When it comes to Web content management in the context of a university, I speak from experience. I spent several years as a university marketing director – under both centralized and decentralized models. And I have oh-so-many stories to tell.

So before you give the reigns of your Web content over to the entire campus in response to your — and their — exasperation, with the hope that your face will no longer be on dartboards across campus, here are 4 things to ponder:

1.  Content is one of your university’s greatest assets

While working at a university under a decentralized approach to Web content, I often discovered departmental Web updates — after the fact.

One such event occurred while browsing a department’s website for information. I stumbled upon a page that was clearly the experiment of a few well-meaning student workers who had just learned how to use Flash. At the time, I was relatively new to the position, so I did some investigating, asking, “How many people on this campus have access to the Web with the ability to edit content?” The answer: More than 200, including numerous students!!

At a school with a population of less than 3,000 students and probably no more than 300 faculty and staff, the bar for gaining Web access was alarmingly low.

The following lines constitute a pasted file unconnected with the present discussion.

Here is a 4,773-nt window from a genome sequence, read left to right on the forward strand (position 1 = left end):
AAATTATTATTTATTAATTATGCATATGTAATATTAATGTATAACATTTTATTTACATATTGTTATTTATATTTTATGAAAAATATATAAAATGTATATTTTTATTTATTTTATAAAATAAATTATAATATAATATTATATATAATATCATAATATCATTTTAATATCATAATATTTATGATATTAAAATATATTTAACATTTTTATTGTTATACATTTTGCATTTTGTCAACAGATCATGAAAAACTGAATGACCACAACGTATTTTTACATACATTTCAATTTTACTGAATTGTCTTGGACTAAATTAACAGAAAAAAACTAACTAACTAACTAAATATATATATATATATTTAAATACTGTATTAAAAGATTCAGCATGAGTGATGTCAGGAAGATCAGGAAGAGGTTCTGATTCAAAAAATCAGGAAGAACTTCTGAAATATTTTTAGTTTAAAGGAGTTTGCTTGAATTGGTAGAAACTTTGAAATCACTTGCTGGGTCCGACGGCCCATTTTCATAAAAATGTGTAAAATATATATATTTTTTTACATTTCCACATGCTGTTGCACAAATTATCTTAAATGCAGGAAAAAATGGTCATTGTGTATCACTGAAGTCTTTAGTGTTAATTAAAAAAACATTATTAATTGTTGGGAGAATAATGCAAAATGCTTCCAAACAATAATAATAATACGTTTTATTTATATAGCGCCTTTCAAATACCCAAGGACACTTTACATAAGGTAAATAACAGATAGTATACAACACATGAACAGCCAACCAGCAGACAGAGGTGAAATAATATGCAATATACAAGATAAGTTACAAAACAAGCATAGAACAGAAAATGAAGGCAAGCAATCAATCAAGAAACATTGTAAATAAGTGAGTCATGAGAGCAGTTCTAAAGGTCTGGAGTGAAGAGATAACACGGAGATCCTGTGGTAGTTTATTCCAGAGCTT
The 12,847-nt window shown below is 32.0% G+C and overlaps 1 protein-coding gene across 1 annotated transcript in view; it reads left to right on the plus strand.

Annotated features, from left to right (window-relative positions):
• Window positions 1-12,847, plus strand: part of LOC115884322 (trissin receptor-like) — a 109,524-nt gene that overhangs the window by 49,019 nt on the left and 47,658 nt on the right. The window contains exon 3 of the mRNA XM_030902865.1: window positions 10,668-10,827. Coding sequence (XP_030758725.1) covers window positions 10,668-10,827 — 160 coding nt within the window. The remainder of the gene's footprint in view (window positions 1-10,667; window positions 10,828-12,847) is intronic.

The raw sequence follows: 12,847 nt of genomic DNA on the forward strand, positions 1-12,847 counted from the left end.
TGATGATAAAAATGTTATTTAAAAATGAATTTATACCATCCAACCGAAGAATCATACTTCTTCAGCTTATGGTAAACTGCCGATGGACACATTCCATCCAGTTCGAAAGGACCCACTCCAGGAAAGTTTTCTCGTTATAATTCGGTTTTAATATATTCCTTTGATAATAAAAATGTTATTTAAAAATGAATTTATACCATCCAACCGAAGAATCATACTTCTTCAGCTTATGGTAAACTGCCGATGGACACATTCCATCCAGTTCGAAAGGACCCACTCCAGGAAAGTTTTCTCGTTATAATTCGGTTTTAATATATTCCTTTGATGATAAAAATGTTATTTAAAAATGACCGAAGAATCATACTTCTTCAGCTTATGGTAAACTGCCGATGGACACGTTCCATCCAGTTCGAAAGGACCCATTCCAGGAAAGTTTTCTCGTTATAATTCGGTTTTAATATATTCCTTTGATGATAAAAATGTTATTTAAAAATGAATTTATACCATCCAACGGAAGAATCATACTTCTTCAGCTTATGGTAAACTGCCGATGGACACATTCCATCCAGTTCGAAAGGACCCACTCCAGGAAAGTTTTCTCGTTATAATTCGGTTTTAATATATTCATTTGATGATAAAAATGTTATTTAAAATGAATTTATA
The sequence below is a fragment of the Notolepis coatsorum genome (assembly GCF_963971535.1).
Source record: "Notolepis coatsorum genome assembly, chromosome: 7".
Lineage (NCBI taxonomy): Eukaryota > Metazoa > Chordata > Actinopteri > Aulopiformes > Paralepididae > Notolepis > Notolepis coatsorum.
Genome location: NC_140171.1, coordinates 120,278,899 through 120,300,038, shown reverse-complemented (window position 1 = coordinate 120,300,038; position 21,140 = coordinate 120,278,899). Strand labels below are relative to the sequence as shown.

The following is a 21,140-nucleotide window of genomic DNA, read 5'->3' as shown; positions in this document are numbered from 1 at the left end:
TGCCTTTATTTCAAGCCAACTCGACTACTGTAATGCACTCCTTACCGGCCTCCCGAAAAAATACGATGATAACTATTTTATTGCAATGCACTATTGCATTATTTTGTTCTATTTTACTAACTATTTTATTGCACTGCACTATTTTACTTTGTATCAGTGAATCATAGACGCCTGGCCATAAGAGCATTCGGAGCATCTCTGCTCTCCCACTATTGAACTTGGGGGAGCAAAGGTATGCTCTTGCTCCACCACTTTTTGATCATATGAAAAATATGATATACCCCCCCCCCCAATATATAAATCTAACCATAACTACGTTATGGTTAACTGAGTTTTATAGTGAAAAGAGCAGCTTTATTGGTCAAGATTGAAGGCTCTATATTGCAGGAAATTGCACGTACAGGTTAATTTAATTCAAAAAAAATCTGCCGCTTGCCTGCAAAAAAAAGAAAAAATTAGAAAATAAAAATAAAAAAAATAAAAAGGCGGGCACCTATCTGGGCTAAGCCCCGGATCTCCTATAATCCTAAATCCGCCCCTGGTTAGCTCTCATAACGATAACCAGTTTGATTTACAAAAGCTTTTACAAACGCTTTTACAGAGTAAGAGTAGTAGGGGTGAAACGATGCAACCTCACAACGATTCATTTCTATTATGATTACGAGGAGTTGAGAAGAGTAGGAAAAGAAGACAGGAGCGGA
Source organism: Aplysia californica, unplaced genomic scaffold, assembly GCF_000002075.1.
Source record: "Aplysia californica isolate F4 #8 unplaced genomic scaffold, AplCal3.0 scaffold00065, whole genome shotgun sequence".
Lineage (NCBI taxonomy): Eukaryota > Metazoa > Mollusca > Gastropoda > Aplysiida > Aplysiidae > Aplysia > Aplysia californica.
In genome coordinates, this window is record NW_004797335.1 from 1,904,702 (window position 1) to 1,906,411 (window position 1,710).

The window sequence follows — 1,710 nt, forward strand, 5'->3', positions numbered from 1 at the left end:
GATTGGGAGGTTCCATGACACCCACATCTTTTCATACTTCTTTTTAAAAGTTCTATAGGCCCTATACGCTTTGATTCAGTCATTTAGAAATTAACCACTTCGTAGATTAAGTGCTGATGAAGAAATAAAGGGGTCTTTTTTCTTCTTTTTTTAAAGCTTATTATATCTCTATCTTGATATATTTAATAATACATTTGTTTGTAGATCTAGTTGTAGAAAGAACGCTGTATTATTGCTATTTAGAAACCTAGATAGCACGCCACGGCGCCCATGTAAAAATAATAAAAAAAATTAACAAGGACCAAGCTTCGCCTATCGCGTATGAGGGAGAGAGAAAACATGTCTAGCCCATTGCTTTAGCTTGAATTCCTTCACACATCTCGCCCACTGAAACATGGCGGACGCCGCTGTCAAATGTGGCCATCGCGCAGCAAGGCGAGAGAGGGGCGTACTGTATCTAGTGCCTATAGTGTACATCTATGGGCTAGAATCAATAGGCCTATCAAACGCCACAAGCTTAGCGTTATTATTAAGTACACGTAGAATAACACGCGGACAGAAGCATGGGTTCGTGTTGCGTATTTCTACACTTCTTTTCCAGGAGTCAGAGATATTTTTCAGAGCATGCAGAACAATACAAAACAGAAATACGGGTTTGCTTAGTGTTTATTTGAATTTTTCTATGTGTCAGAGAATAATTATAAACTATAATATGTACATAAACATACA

That was a signal that it was time to revisit the school’s approach to Web content management.

Kristina Halvorson, author of Content Strategy for the Web, says organizations need to treat content like a strategic business asset. If that’s the case, does it really make sense to open up one of your university’s most strategic assets to anyone and everyone?

2.  Students make their college decision largely based on what they see online.

The facts are clear when it comes to factors prospective students take into account when deciding on a college:

  • 91 percent of college-bound students have visited three or more college websites.
  • 92 percent of them said they would be disappointed or remove a school entirely from their list if they didn’t find the information they needed on the school’s website. (Noel-Levitz E-Expectations Report)